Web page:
Zombie book bites off more than it can chew: when I realized I'd been reading Cherie Priest's Boneshaker for over a month, I knew it had problems. Boneshaker isn't terrible, but it fails to deliver even as a popcorn penny-dreadful adventure--it's burdened with unnecessary exposition and monotonous movement from point to point. It's a 400-page story about walking from one place to another and back again.
The premise: it's Civil War-era Seattle, in an alternate steampunk-influenced reality where the war didn't end, airships cruise the skies, and an eccentric scientist named Leviticus Blue built a gold-mining machine that raged out of control and uncovered a terrible secret beneath the city: a seeping gas called the Blight that transforms people into rotters--zombies. The poisoned part of the city is walled off, and life marches on...until Blue's estranged son, Zeke, decides to go on a quest inside the walls to learn the truth about his publically-despised father. The story revolves around Zeke and his mother, Briar, who follows her son inside the walls to rescue him.
I was sold on the premise right off the bat: steampunk, zombies, poison gas, airship pirates--expecting an adventure full of wild characters, monsters, and machines, I descended on the book like a ravening revenant.
The problem is one of both plot and prose. Plot-wise, there is nothing more to the narrative than a mother chasing her son through the quarantined city. Along the way, encounters with the gruesome rotters are few, and easily avoided. The airship pirates figure peripherally, serving as devices to get characters from Point A to Point B. Denizens of the inner city are mere guides, shepherding mother and son on their way, and explaining how life within the walls works. In a sense, it evokes a criticism of The Lord of the Rings: the action consists of Walking, With Occasional Running.
In many ways, the rotters, pirates, and fanciful machines just feel like narrative fashion accessories--the rotters are such a non-presence that their inclusion merely functions as a disappointment. A brief, up-close encounter towards the end is snuffed short with a rifle blast. It becomes clear early on that this isn't a "zombie book," but neither is it really an adventure. The prose is flat, workmanlike, and marred with awkward descriptions and turns of phrase. In particular, the use of the word "proactive" was jarring to me. This word wasn't even coined until 1933, and wasn't in popular use till decades later.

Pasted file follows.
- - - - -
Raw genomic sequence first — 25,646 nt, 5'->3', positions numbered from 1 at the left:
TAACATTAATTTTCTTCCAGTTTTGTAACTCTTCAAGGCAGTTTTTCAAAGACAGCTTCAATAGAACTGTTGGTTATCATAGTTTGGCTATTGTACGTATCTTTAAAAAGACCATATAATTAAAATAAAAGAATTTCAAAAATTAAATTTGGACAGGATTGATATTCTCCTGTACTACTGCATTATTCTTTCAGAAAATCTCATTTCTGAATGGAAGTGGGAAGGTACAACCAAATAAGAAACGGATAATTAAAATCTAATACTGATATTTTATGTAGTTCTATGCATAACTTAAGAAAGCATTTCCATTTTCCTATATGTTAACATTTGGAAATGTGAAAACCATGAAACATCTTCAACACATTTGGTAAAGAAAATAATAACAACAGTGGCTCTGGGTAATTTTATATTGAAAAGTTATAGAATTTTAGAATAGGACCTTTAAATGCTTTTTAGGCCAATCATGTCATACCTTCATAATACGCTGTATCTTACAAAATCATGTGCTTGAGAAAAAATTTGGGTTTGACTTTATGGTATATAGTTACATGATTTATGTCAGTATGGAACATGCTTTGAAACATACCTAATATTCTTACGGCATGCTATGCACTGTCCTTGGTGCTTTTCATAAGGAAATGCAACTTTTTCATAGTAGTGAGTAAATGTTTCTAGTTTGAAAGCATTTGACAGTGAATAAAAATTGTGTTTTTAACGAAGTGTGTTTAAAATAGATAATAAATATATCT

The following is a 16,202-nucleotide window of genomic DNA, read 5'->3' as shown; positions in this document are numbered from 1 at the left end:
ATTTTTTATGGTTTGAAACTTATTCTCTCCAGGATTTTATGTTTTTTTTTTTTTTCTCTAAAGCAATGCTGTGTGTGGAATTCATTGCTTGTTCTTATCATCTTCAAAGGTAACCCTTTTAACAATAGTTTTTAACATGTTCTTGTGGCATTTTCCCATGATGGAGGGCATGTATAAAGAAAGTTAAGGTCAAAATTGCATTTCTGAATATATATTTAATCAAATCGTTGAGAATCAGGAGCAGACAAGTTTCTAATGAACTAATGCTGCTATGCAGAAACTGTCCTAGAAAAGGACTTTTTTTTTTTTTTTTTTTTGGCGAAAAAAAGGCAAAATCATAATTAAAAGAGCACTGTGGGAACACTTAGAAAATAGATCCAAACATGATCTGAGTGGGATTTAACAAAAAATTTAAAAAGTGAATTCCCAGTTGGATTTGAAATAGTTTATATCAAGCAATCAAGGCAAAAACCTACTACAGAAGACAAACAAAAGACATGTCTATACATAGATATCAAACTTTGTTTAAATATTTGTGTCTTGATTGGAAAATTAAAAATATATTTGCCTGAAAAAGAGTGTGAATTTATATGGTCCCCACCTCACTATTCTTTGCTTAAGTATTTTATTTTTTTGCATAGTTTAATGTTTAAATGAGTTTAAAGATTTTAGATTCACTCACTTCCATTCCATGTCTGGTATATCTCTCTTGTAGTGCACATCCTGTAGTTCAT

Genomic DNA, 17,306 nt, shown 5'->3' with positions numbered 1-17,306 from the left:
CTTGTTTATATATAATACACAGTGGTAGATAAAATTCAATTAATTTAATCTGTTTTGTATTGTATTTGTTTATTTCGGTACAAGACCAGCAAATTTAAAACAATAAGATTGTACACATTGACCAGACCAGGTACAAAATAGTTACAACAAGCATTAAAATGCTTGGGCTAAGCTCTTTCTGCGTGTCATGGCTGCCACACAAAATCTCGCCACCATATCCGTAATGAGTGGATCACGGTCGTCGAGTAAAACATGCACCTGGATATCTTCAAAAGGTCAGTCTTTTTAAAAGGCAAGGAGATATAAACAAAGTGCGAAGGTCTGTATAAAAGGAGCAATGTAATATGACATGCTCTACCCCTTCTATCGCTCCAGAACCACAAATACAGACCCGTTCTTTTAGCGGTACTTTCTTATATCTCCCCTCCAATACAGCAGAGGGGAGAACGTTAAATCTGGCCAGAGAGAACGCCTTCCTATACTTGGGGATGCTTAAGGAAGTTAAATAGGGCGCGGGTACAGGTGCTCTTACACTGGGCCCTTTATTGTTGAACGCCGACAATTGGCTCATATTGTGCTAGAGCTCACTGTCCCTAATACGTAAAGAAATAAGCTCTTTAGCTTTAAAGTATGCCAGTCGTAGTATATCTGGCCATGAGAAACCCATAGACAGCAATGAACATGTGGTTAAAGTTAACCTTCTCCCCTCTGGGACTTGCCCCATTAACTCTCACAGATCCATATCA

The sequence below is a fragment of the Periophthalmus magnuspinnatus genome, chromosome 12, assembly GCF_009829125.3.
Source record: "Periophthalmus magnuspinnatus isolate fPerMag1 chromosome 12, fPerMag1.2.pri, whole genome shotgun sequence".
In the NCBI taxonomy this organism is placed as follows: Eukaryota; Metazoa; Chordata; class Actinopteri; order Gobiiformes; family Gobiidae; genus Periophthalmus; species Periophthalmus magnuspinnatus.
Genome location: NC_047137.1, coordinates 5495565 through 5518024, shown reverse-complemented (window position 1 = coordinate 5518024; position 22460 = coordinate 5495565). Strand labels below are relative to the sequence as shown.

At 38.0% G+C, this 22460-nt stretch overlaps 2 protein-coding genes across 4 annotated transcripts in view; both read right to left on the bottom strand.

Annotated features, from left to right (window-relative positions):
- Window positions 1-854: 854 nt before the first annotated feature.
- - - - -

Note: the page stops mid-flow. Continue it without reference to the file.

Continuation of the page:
Of course, this isn't reality, but alternate reality--as Priest explains rather defensively, and almost condescendingly, in an Author's Note after the Epilogue. I happened to read that note first (I like to skim through bonus content in a book to see if it offers any insight into the text), and it put a sour, Blight-like taste in my mouth. This note was unnecessary--the book is categorized under fiction--and made the author come across as controlling of her audience, and insecure of her work.
Interestingly, I noticed that same lecturing, defensive tone in the prose itself. There is much more Tell than Show--characters speak nearly every thought that pops into their heads, talking about rather than experiencing their feelings, and the world of zombified Seattle is largely described through dialogue that reads like an oral history. The end result is a strangely disconnected sense of being told about a story, rather than experiencing it through the characters.
Ultimately, Boneshaker aimed for high adventure and considerably missed the mark. However disappointed I am with the actual product, Priest still did some fantastic world-building, and I want to see her try again with a more compelling narrative set in this alternate reality. If Boneshaker had been told from the point-of-view of the hard-bitten denizens of the inner city, rather than the hapless pair who stumble around inside for a couple of days, it might have lived up to its wild premise. Fortunately, Priest has a quirky cast of disused oddballs to draw from for future tales in Blighted Seattle.